- Last year the Supreme Court declared that student-led prayers over the public address system before high-school football games in Santa Fe, Texas, was unconstitutional. But that decision didn't mandate the end of student-led graduation prayers, and it left up for grabs the definition of government neutrality in regard to religion. Groups like the American Civil Liberties Union believe neutrality toward religion means no religious speech at a school microphone. Pro-prayer lawyers argue that neutrality means that students marking the end of their high-school days are free to espouse religion, or atheism, or the sounds of silence.
- Last month, the 11th Circuit Court of Appeals, in Adler vs. Duval County School Board, ruled in favor of student prayer by a vote of 8 to 4. (The full-court "en banc" ruling is rare, since most appeals-court rulings come from a three-judge panel.) Unlike the "prayer-only" policy in the Santa Fe case, the Adler case centered on the policy that Jacksonville, Fla., area schools instituted for graduation in 1993: Graduating students could speak on any topic, secular or religious, or no topic, free of school oversight or censorship. The ACLU still had complained that students could thank not only family and friends, but G-O-D as well.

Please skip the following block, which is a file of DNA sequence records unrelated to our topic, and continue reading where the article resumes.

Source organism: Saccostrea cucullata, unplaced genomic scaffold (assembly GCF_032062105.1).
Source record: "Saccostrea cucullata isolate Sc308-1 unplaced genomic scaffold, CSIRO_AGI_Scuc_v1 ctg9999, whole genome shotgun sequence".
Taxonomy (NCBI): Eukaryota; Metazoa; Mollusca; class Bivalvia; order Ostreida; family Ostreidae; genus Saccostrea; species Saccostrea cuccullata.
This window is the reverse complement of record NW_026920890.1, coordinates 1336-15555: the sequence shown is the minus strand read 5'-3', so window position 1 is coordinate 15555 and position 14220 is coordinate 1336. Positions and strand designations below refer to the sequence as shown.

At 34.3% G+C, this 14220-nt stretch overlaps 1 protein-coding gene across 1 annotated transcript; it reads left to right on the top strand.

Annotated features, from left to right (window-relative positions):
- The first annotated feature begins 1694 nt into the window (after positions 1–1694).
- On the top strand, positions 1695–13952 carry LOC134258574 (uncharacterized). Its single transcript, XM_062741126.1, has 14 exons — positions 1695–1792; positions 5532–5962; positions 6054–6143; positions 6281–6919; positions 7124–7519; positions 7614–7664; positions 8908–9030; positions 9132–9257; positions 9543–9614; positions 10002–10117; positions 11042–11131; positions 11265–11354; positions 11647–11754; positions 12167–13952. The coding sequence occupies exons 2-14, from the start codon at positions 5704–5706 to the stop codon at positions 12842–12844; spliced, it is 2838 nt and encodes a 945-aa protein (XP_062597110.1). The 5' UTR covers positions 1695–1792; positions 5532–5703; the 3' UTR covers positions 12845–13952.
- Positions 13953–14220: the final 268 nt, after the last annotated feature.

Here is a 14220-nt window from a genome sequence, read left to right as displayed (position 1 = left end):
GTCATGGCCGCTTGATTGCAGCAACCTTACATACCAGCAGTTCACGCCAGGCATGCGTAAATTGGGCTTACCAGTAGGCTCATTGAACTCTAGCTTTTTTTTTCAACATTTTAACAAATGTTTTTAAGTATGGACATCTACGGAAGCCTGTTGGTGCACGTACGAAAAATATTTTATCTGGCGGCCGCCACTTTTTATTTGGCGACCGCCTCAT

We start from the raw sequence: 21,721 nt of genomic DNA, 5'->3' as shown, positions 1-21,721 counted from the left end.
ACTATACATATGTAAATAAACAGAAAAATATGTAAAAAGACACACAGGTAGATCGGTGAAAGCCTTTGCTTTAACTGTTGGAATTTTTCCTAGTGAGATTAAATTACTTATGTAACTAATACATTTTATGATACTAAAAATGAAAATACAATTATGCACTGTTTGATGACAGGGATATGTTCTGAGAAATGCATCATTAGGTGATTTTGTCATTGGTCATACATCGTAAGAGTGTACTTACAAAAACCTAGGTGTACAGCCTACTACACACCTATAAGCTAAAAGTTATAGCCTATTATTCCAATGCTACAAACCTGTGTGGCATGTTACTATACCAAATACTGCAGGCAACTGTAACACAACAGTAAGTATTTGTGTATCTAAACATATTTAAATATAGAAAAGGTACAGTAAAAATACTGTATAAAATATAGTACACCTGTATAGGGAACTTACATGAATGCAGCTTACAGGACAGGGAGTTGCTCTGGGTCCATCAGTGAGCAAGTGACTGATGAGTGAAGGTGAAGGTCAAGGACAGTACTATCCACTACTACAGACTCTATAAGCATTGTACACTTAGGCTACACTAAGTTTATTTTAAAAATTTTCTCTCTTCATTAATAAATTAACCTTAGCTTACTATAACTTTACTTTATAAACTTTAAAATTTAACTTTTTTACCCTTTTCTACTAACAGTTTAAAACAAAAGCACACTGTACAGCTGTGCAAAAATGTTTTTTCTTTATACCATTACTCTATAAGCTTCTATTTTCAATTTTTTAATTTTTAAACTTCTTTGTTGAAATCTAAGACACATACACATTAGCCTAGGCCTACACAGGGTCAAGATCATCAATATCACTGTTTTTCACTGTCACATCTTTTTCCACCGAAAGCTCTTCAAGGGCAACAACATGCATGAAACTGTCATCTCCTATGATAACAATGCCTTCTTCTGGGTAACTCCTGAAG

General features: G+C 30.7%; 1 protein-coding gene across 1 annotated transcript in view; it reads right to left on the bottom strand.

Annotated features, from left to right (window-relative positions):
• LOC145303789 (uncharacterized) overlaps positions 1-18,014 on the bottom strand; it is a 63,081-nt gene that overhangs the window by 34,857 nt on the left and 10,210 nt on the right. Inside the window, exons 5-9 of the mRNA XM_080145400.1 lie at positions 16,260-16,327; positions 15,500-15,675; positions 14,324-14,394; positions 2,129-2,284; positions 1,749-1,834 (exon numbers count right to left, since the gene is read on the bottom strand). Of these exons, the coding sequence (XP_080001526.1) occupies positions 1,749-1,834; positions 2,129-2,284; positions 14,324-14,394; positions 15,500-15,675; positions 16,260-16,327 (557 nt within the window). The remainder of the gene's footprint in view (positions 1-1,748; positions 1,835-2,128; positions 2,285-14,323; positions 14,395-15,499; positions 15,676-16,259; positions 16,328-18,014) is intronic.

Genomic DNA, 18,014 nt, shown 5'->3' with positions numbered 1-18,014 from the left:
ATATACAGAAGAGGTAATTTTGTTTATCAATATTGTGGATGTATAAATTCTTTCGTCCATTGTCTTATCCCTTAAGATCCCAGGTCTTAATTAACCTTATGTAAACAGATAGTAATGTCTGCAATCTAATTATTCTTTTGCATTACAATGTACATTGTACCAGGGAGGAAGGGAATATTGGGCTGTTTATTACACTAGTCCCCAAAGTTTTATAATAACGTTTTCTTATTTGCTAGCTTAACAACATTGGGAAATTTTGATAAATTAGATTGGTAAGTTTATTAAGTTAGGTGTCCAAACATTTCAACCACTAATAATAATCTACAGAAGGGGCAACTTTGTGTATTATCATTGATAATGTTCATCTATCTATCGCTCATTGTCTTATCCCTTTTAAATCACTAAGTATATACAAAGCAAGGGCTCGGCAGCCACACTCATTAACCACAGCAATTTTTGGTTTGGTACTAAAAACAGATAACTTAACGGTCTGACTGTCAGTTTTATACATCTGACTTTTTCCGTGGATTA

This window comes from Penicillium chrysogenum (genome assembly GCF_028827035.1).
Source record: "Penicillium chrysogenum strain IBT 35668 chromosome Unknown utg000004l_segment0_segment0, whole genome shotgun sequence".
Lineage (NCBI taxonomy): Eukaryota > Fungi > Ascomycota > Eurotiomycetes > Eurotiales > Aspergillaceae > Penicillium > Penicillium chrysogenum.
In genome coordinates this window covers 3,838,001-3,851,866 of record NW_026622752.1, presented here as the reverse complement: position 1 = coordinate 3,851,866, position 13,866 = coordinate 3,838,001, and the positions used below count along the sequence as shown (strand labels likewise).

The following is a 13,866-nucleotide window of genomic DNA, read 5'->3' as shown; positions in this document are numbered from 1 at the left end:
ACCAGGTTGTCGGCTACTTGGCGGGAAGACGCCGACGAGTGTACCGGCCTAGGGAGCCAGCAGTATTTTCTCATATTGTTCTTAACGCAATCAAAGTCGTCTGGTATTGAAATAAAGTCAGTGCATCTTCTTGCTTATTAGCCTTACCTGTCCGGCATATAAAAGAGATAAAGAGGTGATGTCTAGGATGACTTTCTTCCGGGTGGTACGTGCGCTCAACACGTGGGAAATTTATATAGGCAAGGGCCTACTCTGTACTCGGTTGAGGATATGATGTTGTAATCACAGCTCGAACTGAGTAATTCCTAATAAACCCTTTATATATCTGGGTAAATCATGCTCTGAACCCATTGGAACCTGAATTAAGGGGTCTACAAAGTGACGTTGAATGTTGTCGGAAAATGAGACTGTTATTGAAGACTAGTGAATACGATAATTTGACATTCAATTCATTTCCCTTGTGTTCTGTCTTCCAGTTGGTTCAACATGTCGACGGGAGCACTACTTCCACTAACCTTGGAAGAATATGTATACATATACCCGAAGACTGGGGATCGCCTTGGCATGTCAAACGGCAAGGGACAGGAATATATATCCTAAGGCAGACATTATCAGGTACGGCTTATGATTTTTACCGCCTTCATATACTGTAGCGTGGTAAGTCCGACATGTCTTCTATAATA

Liberty Counsel, an Orlando-based legal group that represented the Adlers, called the ruling "a stunning victory for student speech (which includes prayer) at graduation." President and general counsel Mat Staver said students' free speech shouldn't end before graduation. "If you allow students to go to the podium on a topic of their choosing, but say you can't talk about religion or God, it sends a message of hostility, of inferiority, and that your faith is a disability rather than something protected by the Constitution." The other two branches of the federal government are largely ducking the debate. Other than fighting over new judges and justices, President Bush and Congress are not expected to alter the secularizing trend in public schools. Last year's Republican platform put religious matters squarely in the judicial branch: "While the Constitution guards against the establishment of state-sponsored religion, it also honors the free exercise of religion. We believe the federal courts must respect this freedom and the original intent of the Framers." In a graduation speech at Notre Dame on May 19, the President argued that individual lives are measured by how they reflect God's image, but the White House focus on religion is more on its power to fight poverty and addiction than its power to inspire students. And due to the thin Republican majority in the House, Rep. Ernest Istook has not tried to introduce his Religious Freedom Amendment to the Constitution, which would restore school prayer, during this session of Congress. So the action is in the courts, and the ACLU remains on the warpath, even though its arguments often sound contradictory. Example: Pamela Sumners, the ACLU attorney in the Appenheimer case, praised Judge McDade's prayer ban for protecting "the rights of parents in recognizing that the appropriate place for deciding when and how children pray is in the family, not a school system." But the ACLU does not extend that principle to parents' rights to determine whether schools can encourage their children to have sex, use condoms, and get abortions. The group has opposed parental-rights bills on those subjects: "If enacted, these bills would cause an explosion of litigation against school systems and youth-service agencies." Pro-family groups lament that while so-called civil libertarians are emptying prayer out of schools, they're filling the curriculum with paganism and sexual and political liberalism. "It's not that schools are putting morality aside. They say 'we're going to teach our own morality,' but it's disguised as hate speech lessons, or lessons in reproductive health, or 'deep ecology' units," complained Miriam Moore of the Family Research Council. "In the name of fairness, and a First Amendment clause insisting on people being free to form their own opinions, children are only presented one side at school."